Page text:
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2016 Rate Increase

Starting January 1, 2017, a rate increase went into effect for all LPPAWSC members.

Please take a moment to read very important news about your drinking water at the LPPAWSC Quarter 4.

 

>The CCR is now available for viewing at this link. If you need a hard copy, please call our office.

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Mailing a Payment? PO Box 410, Gordon, TX 76453

Dropping off a Payment? 4500 North Lakeview Drive, Palo Pinto, TX 76486

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Board Meeting Information

Please click on News and Notices tab located at the top of this page for all information regarding board meetings. There you will find the Agenda and Minutes. 

 

 

Recent News

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Palo Pinto Comprehensive Compliance Investigation 01/06/2016

On January 6, 2016 Lake Palo Pinto Area Water Supply Corporation received the following notice of a Public Water Supply Comprehensive Investigation.

Click here to Access the full document...

 

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50 Inches of Rain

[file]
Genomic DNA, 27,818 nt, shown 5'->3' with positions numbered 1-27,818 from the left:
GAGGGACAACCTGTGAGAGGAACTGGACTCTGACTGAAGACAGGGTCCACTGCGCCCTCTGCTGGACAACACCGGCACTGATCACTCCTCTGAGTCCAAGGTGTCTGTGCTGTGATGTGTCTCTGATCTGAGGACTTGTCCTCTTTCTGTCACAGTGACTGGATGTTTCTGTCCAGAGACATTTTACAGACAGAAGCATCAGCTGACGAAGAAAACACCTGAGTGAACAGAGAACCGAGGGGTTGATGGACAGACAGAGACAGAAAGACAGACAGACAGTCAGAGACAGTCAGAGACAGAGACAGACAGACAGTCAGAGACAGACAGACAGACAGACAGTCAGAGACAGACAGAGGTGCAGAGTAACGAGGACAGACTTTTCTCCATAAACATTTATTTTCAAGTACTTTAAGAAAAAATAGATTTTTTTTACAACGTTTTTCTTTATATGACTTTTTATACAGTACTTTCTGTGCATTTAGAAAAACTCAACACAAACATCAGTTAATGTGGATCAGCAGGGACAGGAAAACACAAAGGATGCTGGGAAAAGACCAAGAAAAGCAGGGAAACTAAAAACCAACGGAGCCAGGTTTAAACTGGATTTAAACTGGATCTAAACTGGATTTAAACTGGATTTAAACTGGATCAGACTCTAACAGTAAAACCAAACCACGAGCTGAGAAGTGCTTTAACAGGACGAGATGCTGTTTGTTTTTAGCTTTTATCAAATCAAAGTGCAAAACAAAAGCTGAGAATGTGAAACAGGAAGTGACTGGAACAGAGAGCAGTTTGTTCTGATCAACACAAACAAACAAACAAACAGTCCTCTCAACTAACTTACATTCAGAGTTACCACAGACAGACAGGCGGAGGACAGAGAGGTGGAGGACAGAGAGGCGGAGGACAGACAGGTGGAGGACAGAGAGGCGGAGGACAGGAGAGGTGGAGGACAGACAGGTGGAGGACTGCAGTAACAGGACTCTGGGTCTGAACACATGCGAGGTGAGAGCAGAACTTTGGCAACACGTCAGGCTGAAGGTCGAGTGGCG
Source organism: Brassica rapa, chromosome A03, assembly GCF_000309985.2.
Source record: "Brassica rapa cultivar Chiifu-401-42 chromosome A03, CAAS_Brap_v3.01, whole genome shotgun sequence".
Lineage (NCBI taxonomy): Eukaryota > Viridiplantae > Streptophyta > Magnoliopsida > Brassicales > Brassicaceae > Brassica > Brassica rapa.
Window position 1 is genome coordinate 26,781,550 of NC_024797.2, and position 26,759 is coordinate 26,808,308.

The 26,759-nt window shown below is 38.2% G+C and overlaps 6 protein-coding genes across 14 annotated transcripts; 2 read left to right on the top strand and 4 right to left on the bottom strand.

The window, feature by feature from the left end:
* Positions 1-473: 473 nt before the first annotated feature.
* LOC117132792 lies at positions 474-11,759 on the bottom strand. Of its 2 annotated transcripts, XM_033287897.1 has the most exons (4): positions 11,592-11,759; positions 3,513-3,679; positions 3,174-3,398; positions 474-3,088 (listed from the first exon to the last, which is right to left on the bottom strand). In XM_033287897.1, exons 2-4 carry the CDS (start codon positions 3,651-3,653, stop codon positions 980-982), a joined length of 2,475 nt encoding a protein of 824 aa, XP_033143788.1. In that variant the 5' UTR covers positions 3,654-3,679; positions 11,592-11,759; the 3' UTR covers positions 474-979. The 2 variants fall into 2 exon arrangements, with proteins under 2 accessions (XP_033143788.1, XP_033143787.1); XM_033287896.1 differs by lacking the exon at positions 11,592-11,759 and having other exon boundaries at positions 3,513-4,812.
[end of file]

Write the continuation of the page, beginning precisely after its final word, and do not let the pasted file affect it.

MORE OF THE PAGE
50 Inches of Rain

Hurricane Harvey, now downgraded to tropical depression Harvey, dumped 50 inches of rain on parts of the Texas coast this week. This epic storm has wreaked havoc on a large swath of the southwest and left destruction and devastation in its wake. When a large low pressure system moving in from the sea runs smack dab into a high pressure system over the coast, it’s a recipe for a natural disaster. Counter-clockwise circulating air vacuums up moisture from the Gulf, and all that warm, moist air rising up must eventually come down. And come down it did. “Harvey came inland about 200 miles south of Houston, and the outer rain bands pushed into Houston on Saturday. . . Houston lies a few dozen feet above sea level, and during normal rainfall residential yards drain into streets, streets drain into bayous, and bayous carry water into Galveston Bay and the Gulf of Mexico.

But this was not normal rainfall; it was extreme tropical rainfall. Meteorologists measure rainfall rates in inches per hour at a given location. A rainfall rate of 0.5 inches per hour is heavy, while anything above 2.0 inches per hour is intense (you'd probably stop your car on a highway, pull over, and wait out the passing storm). [In the Houston area], from 11pm to 1am that night, 10.6 inches of rain fell, about as much rainfall as New York City gets from October through December. That happened in two hours.   Ars Technica

 

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